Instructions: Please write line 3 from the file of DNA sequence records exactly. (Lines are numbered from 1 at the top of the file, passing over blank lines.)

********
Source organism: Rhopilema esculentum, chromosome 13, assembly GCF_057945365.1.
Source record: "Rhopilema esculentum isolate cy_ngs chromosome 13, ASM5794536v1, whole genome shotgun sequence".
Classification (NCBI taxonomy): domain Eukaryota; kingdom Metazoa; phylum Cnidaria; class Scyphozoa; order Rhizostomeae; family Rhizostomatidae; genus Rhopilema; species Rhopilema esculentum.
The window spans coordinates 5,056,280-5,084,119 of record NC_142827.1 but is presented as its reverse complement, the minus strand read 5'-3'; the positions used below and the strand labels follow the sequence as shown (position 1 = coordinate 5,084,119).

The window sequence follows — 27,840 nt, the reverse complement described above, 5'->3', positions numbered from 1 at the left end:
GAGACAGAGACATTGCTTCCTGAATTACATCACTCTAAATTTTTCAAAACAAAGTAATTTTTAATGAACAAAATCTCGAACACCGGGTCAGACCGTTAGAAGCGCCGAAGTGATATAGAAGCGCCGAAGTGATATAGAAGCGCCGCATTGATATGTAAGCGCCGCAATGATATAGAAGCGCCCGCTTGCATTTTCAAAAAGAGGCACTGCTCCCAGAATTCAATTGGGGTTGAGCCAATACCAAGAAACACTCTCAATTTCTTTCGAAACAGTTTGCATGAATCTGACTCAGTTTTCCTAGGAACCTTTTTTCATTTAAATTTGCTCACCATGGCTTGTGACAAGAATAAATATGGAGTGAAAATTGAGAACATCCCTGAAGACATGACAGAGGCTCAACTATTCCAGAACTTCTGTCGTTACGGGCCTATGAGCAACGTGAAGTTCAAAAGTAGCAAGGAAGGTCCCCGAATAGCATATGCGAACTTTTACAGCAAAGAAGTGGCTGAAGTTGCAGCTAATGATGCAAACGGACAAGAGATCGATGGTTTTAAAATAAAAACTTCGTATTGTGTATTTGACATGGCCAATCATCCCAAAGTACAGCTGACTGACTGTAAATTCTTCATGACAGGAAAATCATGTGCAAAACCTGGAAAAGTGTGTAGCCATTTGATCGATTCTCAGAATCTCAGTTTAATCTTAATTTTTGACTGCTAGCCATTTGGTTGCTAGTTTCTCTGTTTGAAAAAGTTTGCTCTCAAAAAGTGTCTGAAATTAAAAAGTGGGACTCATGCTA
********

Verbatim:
Classification (NCBI taxonomy): domain Eukaryota; kingdom Metazoa; phylum Cnidaria; class Scyphozoa; order Rhizostomeae; family Rhizostomatidae; genus Rhopilema; species Rhopilema esculentum.